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Part time vs. semi-retired

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  • mobilehomegurl
    replied
    Congrats on making the switch!  

    Leave a comment:


  • WealthyDoc
    replied







    …. and, as of today, as a part time partner.

     
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    I am happy for you and not so secretly envious!

    No way our hospital employer will allow a part-time status, regardless of the specialty need. In fact, if our productivity slips as much as one RVU below their survey median for specialty, we take an additional 10-15%/RVU cut in overall compensation, which is already below MGMA median.
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    It is time to renegotiate or reevaluate whether you want to be there.  If they pay you below median for median work, do you see that as fair?  If not, why do you allow that?  No employee can ever work part-time in your whole organization in any circumstance?  Really?  Hard to believe.  It isn't an employer I would choose.

    Leave a comment:


  • q-school
    replied




    Redux on this old thread.

    In the last week at the Hospital, three (referring) colleagues approached me and remarked how great/happy/relaxed I appeared. I wanted to tell them that the WCI Conference had an unintended salubrious side effect ???? , but instead I thanked them and wished them well.

    This part time thing is really working out well, in addition to dumping the undesirable aspects of the IR practice. I wish I had done it all sooner.
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    that's awesome.

    is it too early to ask what role the coaching played?  I'm interested in all aspects-planning, preparation, negotiation, execution.

    thanks!

     

    Leave a comment:


  • VagabondMD
    replied
    Redux on this old thread.

    In the last week at the Hospital, three (referring) colleagues approached me and remarked how great/happy/relaxed I appeared. I wanted to tell them that the WCI Conference had an unintended salubrious side effect , but instead I thanked them and wished them well.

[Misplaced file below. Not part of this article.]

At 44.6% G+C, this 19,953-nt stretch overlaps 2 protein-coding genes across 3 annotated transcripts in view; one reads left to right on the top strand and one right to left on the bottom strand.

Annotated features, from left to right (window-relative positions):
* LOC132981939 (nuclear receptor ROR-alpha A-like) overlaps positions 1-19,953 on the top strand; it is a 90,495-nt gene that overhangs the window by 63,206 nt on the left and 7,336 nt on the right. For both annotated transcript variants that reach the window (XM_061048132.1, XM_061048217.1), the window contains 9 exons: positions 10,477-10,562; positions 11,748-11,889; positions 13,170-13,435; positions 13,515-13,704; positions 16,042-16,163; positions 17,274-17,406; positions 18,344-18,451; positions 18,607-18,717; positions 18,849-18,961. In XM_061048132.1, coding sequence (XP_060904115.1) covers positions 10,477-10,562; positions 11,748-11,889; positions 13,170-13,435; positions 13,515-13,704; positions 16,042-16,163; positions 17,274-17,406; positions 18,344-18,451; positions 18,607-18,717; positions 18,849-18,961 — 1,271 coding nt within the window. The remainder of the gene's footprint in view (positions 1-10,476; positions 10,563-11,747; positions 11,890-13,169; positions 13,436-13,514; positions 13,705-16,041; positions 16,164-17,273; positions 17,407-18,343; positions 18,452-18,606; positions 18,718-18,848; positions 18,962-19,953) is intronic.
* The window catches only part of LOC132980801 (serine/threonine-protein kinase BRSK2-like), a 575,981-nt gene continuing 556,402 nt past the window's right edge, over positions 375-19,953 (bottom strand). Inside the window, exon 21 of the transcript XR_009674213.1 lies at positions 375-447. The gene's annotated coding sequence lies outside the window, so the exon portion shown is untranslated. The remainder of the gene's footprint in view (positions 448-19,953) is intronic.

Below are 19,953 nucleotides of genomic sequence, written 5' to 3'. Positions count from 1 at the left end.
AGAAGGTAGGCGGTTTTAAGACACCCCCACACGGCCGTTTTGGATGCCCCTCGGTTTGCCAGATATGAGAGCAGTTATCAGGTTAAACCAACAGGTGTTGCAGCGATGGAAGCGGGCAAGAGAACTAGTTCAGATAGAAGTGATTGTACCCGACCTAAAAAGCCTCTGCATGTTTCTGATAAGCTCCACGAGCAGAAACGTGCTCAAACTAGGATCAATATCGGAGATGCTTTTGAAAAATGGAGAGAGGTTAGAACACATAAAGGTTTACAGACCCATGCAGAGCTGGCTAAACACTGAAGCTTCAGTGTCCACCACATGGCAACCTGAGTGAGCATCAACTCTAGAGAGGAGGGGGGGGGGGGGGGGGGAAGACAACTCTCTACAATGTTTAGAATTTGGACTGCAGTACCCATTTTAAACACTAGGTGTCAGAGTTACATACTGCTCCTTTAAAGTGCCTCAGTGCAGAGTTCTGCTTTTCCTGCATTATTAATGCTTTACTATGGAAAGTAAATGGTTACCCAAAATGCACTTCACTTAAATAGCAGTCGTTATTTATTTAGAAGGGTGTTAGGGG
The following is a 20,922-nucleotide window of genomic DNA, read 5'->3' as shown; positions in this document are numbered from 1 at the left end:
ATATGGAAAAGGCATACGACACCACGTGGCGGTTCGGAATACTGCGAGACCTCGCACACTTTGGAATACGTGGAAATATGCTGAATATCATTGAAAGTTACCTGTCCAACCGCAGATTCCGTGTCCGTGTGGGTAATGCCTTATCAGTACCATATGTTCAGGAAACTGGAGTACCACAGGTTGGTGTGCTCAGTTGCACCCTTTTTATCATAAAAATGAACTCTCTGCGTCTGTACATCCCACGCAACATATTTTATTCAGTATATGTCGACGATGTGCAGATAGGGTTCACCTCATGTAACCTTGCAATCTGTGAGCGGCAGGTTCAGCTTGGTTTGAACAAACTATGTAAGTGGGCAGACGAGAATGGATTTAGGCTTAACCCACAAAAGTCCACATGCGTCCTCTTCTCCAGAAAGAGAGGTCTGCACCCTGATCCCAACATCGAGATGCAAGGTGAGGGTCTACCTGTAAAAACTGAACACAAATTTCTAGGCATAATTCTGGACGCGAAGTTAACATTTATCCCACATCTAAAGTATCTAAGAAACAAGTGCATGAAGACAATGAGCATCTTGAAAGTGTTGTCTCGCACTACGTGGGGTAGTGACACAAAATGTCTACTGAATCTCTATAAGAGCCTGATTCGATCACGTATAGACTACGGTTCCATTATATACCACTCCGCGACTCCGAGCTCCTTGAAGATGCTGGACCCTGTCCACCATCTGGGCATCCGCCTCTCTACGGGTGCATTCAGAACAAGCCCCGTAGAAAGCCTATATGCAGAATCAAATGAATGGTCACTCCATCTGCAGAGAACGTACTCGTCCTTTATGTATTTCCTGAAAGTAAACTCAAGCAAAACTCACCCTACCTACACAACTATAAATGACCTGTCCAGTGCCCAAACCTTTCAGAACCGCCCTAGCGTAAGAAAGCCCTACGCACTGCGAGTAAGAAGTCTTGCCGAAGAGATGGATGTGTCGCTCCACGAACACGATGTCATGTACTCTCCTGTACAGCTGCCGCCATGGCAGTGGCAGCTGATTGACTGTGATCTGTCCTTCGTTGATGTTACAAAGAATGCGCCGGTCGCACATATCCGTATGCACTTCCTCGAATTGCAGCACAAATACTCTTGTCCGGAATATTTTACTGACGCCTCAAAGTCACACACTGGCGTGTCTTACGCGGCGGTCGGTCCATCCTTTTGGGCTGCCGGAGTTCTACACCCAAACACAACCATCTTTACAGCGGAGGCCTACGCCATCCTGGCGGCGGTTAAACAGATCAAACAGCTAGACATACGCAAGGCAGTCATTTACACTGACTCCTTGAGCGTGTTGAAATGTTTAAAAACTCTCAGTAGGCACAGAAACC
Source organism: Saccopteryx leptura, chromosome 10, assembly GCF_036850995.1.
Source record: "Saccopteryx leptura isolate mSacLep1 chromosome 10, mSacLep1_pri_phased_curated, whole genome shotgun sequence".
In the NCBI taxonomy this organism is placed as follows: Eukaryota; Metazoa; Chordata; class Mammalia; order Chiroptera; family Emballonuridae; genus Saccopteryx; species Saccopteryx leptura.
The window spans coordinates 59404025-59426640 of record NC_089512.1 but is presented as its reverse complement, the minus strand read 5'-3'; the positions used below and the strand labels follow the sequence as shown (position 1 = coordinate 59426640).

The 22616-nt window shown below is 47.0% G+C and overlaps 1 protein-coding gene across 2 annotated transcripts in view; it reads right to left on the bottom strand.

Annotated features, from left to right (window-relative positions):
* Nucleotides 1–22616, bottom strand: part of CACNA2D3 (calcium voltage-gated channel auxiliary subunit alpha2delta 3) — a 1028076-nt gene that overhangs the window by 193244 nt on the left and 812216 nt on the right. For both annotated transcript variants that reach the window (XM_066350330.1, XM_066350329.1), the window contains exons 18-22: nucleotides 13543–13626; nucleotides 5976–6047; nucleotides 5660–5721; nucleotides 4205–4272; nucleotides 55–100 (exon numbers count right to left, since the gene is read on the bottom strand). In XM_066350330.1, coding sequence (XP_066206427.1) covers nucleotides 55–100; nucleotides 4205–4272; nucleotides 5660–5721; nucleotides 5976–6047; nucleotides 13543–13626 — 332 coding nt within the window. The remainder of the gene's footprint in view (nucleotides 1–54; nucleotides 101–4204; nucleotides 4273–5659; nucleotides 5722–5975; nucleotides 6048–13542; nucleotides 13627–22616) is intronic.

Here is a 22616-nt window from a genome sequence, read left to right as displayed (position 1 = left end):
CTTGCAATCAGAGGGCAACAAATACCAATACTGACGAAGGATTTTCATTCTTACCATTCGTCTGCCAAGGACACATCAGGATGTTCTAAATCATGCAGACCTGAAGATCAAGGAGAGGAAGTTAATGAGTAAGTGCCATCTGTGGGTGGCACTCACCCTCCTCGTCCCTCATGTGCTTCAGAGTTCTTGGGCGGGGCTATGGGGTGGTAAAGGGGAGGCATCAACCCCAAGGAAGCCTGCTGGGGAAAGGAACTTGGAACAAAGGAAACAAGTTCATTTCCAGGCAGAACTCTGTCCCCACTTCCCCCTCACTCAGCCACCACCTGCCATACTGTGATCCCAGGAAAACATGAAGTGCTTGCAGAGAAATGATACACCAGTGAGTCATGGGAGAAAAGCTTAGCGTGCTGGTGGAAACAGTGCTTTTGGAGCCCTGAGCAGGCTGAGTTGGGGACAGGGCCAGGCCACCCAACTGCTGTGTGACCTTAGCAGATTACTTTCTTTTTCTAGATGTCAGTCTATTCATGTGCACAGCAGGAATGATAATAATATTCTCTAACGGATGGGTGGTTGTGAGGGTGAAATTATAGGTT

This part time thing is really working out well, in addition to dumping the undesirable aspects of the IR practice. I wish I had done it all sooner.

    Leave a comment:


  • Matas
    replied










    …. and, as of today, as a part time partner.

     
    Click to expand…


    I am happy for you and not so secretly envious!

    No way our hospital employer will allow a part-time status, regardless of the specialty need. In fact, if our productivity slips as much as one RVU below their survey median for specialty, we take an additional 10-15%/RVU cut in overall compensation, which is already below MGMA median.
    Click to expand…


    Time to find a new employer.
    Click to expand...


    Or no employer. Working on that.

    Leave a comment:


  • hightower
    replied
    In the hospitalist world I dont think people question you when you tell them you work part time. Full time work can lead to burn out pretty easily. I have found that if I limit the number of rounding shifts I do to about a 0.7 FTE (approx 12 shifts a month) it can really help me feel refreshed and ready to face my days. Anymore than that and I start to feel burnt out. I supplement my rounding days with extra admitting shifts which I find less cumbersome (fewer pts to see).

    Leave a comment:


  • q-school
    replied






    Time to find a new employer. 
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    Preferably one that doesn’t include a title of “Prison Warden.”
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    yeah, sheesh.

    I don't know what else to say.

     

     

     

    Leave a comment:


  • VagabondMD
    replied










    …. and, as of today, as a part time partner.

     
    Click to expand…


    I am happy for you and not so secretly envious!

    No way our hospital employer will allow a part-time status, regardless of the specialty need. In fact, if our productivity slips as much as one RVU below their survey median for specialty, we take an additional 10-15%/RVU cut in overall compensation, which is already below MGMA median.
    Click to expand…


    Time to find a new employer.
    Click to expand...


    I completely agree @Matas. For many years, I assumed that the part-time arrangement that I currently have "will never work", but I made it happen and so can you. It might require leaving your current position, which I was prepared to do. When you are really ready for part time, you can and will find a way to work it out.

    I did not always feel this way, but I think that 75% (or more, maybe 90%+) of docs hold the upper hand in their employment relationships, but only about 25% realize it and even fewer know how to capitalize on it. We are accustomed to sucking it up, getting along, not making waves, being a team player, blah, blah, blah, and our overlords use this to walk all over us.

    Leave a comment:


  • G
    replied



    Time to find a new employer.
    Click to expand...


    Preferably one that doesn't include a title of "Prison Warden."